Thursday, June 26, 2008


I am not exaggerating when I say that I typed up four pages of notes for the grandparents who will watching Charlie. This includes his schedule of daily meds/therapy rotations/etc, his medical history, and emergency contact information. A note for those of you starting the special needs journey: type up your child's medical history and keep a copy with you. That way, you can just hand it to the hospital people if you have an emergency situation. I can't remember where I read that, but it is SO helpful.

I have nothing packed. I haven't got a swimsuit or a delicious pile of paperback novels. I am NOT prepared. Tomorrow I will try to run out and get these things, but I've also got to get one of Charlie's prescriptions refilled and we have an appointment with the opthamologist in the big city, so it may or may not get done. Hello? I haven't been to the opthamologist in two years and he's been twice in the past year. I have GOT to start taking better care of myself. No matter about the stuff--I have a couple of books on the shelf I could read. That, plus some rum and diet coke and I'll be good to go. Honestly, I just like sitting on the balcony reading more than anything else.

Luckily, my MIL lives down the street, so she'll be checking on the house, watching the animals, etc. She and my parents are going to split the time taking care of Charlie, which will be interesting to say the least. I'm going to do a little cartoon evil cackle when I get back and they're completely whipped.

- - - - - - - - - - - - - - - - - - - - -

We were in the big city today to see Charlie's very fancy cardiologist. If you're new to the party, then let me tell you that Charlie had an un-diagnosed heart arrhythmia that almost killed him. All of his current medical problems stem from this. First we did an EKG, which is standard operating procedure. Then, they said we needed an echo to look at the hole he has in his heart. At this point I complete freaked out because I had NOT been worrying about the hole in his heart. I felt certain that forgetting to worry was going to bite me in the ass. I was wrong. The hole had closed on his own as they had predicted. Also, Charlie was eerily fascinated by the glowing TV showing curious George. Other than trying to eat the nurse's hand, he was quietly transfixed by PBS.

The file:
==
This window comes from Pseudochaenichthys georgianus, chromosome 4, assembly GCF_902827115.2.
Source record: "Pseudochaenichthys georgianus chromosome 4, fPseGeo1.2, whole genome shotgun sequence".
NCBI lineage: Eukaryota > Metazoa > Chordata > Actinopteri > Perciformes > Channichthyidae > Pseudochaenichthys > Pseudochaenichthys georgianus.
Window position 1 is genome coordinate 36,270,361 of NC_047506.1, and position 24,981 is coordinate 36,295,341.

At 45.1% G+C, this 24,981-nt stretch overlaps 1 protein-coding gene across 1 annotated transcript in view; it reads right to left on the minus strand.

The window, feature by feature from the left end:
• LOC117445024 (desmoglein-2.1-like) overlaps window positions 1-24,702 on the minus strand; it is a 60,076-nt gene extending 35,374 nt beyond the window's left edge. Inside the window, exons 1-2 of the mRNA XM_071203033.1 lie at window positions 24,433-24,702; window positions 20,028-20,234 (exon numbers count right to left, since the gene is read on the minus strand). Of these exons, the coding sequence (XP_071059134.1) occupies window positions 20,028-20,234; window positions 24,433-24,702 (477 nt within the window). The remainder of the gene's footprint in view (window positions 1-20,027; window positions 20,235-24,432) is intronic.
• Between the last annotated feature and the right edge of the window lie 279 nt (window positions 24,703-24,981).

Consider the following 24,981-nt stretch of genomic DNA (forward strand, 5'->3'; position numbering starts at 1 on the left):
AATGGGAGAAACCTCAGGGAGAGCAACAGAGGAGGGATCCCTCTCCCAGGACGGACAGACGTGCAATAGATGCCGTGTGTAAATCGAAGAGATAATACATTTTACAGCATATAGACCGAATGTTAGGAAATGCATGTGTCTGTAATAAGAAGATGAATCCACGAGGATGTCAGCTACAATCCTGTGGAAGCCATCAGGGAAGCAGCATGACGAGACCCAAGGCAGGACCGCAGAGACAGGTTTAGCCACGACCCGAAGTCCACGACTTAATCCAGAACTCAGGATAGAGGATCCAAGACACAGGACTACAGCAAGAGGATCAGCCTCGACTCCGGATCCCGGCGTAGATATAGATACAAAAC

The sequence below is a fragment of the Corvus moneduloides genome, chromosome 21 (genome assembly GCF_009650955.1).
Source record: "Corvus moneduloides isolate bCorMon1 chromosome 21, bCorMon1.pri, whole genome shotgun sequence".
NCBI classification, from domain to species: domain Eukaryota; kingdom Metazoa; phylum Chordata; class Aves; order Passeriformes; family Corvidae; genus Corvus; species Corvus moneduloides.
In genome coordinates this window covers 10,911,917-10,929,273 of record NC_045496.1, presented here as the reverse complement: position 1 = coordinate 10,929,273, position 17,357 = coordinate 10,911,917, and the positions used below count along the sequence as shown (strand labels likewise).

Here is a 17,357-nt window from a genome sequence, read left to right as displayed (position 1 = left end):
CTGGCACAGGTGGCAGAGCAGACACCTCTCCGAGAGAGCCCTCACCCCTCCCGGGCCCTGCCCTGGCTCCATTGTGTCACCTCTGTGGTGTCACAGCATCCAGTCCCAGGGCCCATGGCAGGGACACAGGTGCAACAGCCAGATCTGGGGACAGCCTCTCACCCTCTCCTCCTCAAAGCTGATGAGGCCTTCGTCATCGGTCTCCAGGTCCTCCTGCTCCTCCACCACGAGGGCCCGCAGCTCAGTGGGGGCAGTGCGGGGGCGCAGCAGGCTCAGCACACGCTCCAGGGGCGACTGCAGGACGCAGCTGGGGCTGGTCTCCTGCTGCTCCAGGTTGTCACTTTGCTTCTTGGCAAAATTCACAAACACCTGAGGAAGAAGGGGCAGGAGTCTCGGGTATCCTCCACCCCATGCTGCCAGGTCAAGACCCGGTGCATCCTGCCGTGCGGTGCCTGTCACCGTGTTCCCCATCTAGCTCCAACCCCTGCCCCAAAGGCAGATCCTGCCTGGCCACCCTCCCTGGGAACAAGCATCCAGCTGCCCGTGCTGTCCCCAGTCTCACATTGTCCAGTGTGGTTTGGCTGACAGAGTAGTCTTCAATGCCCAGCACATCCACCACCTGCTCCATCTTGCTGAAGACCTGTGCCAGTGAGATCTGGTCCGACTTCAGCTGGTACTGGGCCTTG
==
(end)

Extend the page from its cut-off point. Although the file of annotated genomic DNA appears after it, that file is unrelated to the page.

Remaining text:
The doctor is actively interested in seeing if Charlie still needs to take medicine for his heart arrhythmia. Many children outgrow tachycardia, but Charlie was especially attached to it before, so there is a chance he'll require surgery when he's older. To give his heart a little test run, the doctor wants to stick a probe down his esophagus to see if they can cause him to go into tachycardia again. I googled it, and the procedure is called Esophageal Electrophysiologic Procedure. It doesn't sound fun, but I think we can handle it.

Additionally, Charlie kicked complete ass in therapy this week, which is just what I needed to see.

This may be my last post for about a week, so if you don't hear from me it's because I'm enjoying the sand and the sun (or, alternately, the shade, cable TV, and a rum and diet coke).

Wednesday, June 25, 2008

My Rules

Here's one of my rules for life:

If you're in a line six-people deep, and someone opens up a new register, the polite thing to do is to allow the next person in line to go over to that register. It is NOT polite when the last person drag-races their cart over in front of everyone else. Also, if you're going to be doing these types of things then please, please do not be buying craft supplies for vacation bible school.